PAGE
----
The Tennessee Valley Authority (TVA) knowingly schemed to divert an investigation into the cause of a massive coal ash spill at its Kingston, Tenn., site in an effort to protect itself from lawsuits and restore its tattered public image, according to report released by the utility’s internal watchdog.
The report released this week suggests the nation’s largest utility tried desperately to keep the public from knowing the full story behind the cause of the spill, which destroyed more than two dozen homes and created one of the nation’s largest environmental disasters when a TVA coal ash impoundment pond breached last December, dumping more than a billion gallons of toxic coal ash onto a neighboring community and waterway.
“It appears the TVA management made a conscious decision to present to the public only facts that supported an absence of liability for TVA for the Kingston spill,” says Richard Moore, the utility’s Inspector General who wrote the report. TVA CEO Tom Kilgore in a written statement denied the agency was involved in a cover up.
The report comes on the heels of a separate analysis, released in June and approved by the TVA board last week. That analysis was secured by a legal firm hired by the board to advise the board on its legal duties related to the spill. That analysis, conducted by engineering firm AECOM, put much of the blame for the spill on four factors, which AECOM engineer Bill Walton said acted like a “perfect storm” in creating the disaster.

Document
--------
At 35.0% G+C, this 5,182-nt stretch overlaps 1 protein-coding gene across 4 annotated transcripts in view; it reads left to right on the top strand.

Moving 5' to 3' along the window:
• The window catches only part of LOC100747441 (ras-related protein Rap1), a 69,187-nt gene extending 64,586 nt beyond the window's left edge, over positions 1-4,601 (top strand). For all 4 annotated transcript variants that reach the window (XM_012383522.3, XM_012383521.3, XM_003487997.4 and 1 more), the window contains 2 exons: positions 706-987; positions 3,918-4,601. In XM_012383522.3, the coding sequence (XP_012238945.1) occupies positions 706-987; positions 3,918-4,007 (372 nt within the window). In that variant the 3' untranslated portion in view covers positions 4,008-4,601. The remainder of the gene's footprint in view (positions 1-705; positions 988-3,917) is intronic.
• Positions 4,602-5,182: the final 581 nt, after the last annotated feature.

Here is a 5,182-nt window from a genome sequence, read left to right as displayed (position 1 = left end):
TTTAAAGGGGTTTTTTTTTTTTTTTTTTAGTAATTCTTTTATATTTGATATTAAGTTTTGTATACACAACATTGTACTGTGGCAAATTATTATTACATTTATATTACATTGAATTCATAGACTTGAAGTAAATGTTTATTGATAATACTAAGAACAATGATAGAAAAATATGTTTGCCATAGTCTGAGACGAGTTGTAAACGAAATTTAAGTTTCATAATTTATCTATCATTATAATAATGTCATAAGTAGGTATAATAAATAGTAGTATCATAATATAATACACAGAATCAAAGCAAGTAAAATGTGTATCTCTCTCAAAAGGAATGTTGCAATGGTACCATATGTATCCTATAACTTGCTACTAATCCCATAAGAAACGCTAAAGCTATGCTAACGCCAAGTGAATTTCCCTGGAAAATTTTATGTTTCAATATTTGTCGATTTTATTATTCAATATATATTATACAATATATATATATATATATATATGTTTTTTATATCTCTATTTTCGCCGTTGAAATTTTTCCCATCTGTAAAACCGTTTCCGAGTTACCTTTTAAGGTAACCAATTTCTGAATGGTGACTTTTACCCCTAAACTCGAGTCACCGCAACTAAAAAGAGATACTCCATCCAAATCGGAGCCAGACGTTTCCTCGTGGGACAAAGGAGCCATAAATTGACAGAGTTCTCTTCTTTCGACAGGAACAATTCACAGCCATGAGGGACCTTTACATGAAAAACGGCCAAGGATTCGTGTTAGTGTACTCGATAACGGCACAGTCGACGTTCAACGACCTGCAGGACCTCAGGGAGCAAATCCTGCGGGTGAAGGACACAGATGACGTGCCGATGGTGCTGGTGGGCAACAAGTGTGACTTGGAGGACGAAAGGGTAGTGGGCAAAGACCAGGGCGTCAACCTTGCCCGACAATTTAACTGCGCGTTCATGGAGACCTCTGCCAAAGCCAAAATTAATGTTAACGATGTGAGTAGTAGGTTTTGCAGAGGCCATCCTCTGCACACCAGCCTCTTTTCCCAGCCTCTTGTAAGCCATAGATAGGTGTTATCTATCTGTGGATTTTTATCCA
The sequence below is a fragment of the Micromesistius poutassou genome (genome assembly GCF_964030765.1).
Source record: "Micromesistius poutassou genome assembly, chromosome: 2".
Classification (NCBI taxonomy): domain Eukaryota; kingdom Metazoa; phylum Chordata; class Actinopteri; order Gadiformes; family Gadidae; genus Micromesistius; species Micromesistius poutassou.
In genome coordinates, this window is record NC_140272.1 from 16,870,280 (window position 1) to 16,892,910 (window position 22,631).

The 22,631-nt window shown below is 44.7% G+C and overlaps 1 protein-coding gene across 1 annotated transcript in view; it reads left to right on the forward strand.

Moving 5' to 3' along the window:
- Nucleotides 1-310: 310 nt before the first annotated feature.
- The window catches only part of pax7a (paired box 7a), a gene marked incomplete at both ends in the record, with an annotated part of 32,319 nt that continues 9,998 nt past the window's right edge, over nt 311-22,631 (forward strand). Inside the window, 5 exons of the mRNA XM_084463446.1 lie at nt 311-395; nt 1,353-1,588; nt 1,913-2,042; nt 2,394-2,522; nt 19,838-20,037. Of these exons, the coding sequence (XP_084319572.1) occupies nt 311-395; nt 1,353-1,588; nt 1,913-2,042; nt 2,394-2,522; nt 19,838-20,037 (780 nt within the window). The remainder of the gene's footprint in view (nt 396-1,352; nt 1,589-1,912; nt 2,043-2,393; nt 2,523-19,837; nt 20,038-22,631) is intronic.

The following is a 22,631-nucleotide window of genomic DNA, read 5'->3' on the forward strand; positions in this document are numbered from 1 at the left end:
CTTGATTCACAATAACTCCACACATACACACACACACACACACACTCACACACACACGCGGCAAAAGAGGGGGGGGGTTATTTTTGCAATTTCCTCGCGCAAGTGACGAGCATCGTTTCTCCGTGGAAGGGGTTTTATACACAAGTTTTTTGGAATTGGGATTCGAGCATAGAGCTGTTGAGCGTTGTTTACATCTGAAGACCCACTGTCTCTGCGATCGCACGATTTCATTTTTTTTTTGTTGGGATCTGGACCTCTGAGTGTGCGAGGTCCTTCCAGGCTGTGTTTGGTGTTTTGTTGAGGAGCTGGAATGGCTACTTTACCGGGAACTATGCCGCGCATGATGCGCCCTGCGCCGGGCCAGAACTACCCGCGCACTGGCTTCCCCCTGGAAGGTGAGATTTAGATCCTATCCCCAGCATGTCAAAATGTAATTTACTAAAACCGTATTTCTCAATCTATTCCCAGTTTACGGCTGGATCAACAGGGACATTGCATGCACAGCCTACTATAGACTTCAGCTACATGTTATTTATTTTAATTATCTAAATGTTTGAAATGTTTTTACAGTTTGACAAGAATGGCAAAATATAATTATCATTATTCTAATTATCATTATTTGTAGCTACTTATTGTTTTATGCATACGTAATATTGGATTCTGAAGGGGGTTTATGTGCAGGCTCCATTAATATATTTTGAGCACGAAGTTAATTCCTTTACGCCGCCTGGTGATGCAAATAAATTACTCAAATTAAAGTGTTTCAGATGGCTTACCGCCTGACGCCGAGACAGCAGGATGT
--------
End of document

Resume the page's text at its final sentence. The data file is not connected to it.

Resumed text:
Those four factors include high water content of the ash, the height of the pile, the construction of sloping dikes over wet ash around the landfill, and a hidden layer of fly ash “slime” hidden 40 to 85 feet below the section of pond that breached.
If those four factors did in fact contribute to the spill, Moore says those factors should be looked into at other coal ash storage sites. “There is reasonable risk of other dike failures if changes are not made in the design, construction, oversight, and operation of the wet disposal sites throughout TVA,” the report states.
The Inspector General hired another engineering firm, Marshall Miller and Associates Inc., to review the analysis as part of the newly released report. Engineers concluded that the TVA had overemphasized the effects of the “slime” layer because it was something the agency would not be able to identify within the pond, thus lessening the blame on TVA management and removing the utility from liability.
The Inspector General’s report says the factors listed by AECOM may have contributed to the spill but that the real blame falls on TVA management for not taking measures to address issues regarding the structural integrity of the Kingston coal ash pond. Those issues were initially brought up in 1985 an internal memo, and again in 2004 in two engineering reports. Regardless of these memos, the newly released report states, “necessary systems, controls, standards and culture were not in place” at the TVA to prevent a disaster like the one that occurred at Kingston.
Moore testifies this week before the House Committee on Water and Infrastructure subcommittee.
Read the Inspector General’s Report.